Dramatic Skies in the Palazzo Barberini

It was turning into a rainy evening in Rome. The downpour was steady: persistent enough to slowly seep through my raincoat, but not aggressive enough to convince me to stop meandering through the drizzly streets, past intriguing old churches and lazily flowing fountains.

Rome Quattro Fontane Four Fountains Rainy

Eventually, I made my way to the Palazzo Barberini, a seventeenth century palace that is now home to the Galleria Nazionale d'Arte Antica. This museum hosts one of Italy’s most important painting collections, but it can be easy to overlook as a visitor to artwork-saturated Rome.

Evening darkness was already starting its slow descent as I entered the quiet museum. There were only a handful of other visitors in the impressive palazzo, so I felt like I was alone. (Well, if one can be alone when surrounded by a parade of characters depicted by Raphael, Caravaggio, Bernini, and Lippi.) Big windows scattered throughout the galleries provided glimpses out to the rainy scenes below.

Palazzo Barberini Rainy Window

The dreary, stormy evening set the mood for my visit. I couldn’t escape the rain. To get to the museum’s upper floors, I had to climb a square staircase (designed by Bernini) that spiraled around an open-air courtyard. While I remained dry, I was practically immersed in the rainstorm; I could see it, hear it, smell it.

Palazzo Barberini Bernini Square Staircase Rainy

Evocative ambience aside, the weather’s major impact on my visit experience was at its conclusion. I had my nose in an intricate painting of a Venetian bridge by Canaletto, when all of a sudden, darkness. The museum lost its power! I stood still in the gallery, enjoying the strangeness of being in a museum lit only by the diffused light coming in through the covered windows.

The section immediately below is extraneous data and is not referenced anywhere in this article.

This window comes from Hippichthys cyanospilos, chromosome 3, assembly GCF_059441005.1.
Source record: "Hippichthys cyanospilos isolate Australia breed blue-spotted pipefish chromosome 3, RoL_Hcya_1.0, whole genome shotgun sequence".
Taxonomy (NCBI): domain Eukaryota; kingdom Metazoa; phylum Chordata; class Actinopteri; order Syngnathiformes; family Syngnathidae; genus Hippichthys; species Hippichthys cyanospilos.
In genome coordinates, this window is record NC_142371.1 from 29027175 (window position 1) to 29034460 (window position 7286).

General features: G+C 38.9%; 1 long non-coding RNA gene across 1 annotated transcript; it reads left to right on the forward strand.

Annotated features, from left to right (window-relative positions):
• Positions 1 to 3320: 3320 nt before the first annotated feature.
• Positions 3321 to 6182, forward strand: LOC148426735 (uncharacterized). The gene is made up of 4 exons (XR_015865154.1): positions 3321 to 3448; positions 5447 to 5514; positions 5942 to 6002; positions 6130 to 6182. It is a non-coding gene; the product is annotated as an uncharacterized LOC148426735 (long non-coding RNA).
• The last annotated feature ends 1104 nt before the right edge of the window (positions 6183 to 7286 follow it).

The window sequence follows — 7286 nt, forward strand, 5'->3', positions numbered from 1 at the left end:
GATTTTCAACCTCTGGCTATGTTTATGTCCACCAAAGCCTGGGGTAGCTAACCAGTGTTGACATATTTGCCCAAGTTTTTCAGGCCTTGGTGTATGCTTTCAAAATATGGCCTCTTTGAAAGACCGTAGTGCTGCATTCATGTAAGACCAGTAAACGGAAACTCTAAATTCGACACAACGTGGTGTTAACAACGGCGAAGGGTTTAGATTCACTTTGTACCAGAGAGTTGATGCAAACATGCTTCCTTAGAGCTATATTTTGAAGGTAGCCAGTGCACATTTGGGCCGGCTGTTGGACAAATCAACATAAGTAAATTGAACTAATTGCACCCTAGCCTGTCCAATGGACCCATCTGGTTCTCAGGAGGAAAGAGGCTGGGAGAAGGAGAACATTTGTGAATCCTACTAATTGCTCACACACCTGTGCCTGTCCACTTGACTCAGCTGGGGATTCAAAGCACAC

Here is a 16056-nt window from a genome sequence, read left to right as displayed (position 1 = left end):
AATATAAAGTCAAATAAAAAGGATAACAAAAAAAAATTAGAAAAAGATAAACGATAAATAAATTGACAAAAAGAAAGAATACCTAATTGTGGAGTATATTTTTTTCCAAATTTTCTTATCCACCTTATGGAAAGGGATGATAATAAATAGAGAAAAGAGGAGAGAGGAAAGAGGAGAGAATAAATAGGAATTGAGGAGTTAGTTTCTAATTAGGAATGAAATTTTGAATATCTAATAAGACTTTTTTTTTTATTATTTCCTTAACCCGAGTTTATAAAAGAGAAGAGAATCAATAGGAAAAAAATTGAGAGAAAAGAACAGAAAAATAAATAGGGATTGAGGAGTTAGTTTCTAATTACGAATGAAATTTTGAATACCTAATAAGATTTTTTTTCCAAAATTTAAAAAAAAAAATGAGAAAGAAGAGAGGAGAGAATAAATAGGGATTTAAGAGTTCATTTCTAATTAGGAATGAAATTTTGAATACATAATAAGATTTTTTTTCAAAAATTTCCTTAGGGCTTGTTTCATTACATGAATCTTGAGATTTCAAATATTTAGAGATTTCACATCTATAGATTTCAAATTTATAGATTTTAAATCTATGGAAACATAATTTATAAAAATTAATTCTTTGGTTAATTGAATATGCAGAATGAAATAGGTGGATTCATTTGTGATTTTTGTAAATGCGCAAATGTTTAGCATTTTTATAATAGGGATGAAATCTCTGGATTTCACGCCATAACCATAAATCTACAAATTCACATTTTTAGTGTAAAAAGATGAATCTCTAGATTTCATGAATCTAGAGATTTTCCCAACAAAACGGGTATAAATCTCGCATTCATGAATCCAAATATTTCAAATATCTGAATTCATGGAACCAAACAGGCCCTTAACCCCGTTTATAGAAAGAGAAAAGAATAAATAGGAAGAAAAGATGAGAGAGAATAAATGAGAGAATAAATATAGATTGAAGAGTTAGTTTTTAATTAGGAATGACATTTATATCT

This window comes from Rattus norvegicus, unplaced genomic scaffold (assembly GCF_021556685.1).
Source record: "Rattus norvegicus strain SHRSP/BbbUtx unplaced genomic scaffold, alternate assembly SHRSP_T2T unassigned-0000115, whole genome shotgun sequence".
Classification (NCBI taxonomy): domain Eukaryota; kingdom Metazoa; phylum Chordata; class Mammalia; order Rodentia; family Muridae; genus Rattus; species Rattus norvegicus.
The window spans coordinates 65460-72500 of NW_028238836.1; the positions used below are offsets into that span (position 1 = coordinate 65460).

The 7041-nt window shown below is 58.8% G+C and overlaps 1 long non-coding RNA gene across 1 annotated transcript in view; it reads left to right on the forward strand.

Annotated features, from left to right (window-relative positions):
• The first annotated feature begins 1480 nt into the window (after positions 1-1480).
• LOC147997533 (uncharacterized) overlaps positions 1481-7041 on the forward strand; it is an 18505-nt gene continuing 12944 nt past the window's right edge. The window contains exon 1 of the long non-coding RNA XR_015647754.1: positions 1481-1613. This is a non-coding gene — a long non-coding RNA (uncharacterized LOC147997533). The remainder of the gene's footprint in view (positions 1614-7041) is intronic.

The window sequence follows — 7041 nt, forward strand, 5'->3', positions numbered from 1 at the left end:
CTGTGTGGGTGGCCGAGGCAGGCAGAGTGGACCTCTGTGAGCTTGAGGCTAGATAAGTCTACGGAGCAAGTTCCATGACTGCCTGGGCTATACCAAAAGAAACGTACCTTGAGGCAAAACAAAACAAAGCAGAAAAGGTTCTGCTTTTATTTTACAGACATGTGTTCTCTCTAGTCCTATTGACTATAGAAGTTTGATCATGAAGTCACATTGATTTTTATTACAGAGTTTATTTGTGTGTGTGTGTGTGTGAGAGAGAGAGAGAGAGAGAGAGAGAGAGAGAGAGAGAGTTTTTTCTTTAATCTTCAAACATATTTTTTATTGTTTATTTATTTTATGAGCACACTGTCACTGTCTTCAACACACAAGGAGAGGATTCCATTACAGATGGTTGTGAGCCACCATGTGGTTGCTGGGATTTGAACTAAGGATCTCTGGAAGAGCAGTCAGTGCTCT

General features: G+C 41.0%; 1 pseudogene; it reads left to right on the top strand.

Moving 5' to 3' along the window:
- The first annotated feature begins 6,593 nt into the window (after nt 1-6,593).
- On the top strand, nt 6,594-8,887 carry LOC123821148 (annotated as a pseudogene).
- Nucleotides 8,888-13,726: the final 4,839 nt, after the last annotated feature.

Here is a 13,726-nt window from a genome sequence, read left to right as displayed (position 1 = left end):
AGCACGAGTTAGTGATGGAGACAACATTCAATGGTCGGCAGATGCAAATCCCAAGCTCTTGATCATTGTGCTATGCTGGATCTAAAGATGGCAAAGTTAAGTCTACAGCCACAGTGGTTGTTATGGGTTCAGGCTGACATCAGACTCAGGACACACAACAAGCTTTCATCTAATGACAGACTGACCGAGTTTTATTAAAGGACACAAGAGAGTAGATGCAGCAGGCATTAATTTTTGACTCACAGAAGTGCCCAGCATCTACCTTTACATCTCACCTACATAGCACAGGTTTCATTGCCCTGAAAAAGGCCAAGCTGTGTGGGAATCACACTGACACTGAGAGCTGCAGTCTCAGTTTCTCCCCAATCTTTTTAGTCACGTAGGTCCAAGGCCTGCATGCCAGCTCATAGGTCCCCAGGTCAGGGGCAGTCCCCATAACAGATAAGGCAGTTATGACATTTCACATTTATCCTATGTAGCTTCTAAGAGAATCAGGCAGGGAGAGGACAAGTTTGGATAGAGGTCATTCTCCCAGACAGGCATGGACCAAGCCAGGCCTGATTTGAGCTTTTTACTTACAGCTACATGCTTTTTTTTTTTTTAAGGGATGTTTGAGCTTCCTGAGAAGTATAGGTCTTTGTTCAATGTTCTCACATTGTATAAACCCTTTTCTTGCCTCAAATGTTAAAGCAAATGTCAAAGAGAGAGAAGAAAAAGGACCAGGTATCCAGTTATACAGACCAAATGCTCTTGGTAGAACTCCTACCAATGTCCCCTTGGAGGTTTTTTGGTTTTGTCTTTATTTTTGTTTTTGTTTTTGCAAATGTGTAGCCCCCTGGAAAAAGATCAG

A guard eventually made his way through each gallery, heading towards the museum’s exit, collecting visitors in the beam of his flashlight.

Palazzo Barberini Dark Flashlight Storm

But during my visit before this abrupt exit, as I was wandering from painting to painting, I found myself pulled to the representations of dramatic skies. Sculptural cloud formations and dazzling colors played a supporting role in these paintings’ narratives. At first, the different skyscapes were easy to miss behind the gripping stories taking place before them; but, once I had started noticing them, I couldn’t stop searching them out in each new painting. Not unlike my experience in an exhibition dedicated to frames, I felt like I was seeing something very familiar in a new way.

I decided to go on a photo safari, a trick in my museum toolbox that helps me look at objects more closely. You simply pick a theme and focus on details found in artworks around that theme, with the aim of looking at everything differently. This visit’s theme became spotting the striking skies depicted in the paintings.

And so I present Dramatic Skies, as found in the Palazzo Barberini:

Palazzo Barberini Jan Metsys Judith with the Head of Holophernes
Palazzo Barberini Pietro da Cortona View of Villa Sacchetti at Castelfusano
Palazzo Barberini Rabbit Cloud Fresco
Palazzo Barberini Bronckhorst Bathsheba at her Bath
Palazzo Barberini Simon Vouet Saint Mary Magdalene Penitent
Palazzo Barberini Sordo Three Angels Appear to Abraham fresco
Palazzo Barberini Garofalo Saint Cecilia
Palazzo Barberini Canaletto Venice the Rialto Bridge
Palazzo Barberini Dosso Dossi Saint John the Evangelist
Palazzo Barberini Rondinelli Madonna and Child
Palazzo Barberini Madonna and Child Clouds
Palazzo Barberini Poussin Landscape with Hagar and the Angel

Galleria Nazionale d'Arte Antica - Palazzo Barberini

Addressvia delle Quattro Fontane, 13 – 00184, Rome, Italy ∣ Opening hours: Tuesday to Sunday from 8:30am to 7pm

Palazzo Barberini Cat Museum

A feline visitor approaching the museum’s ticket desk.


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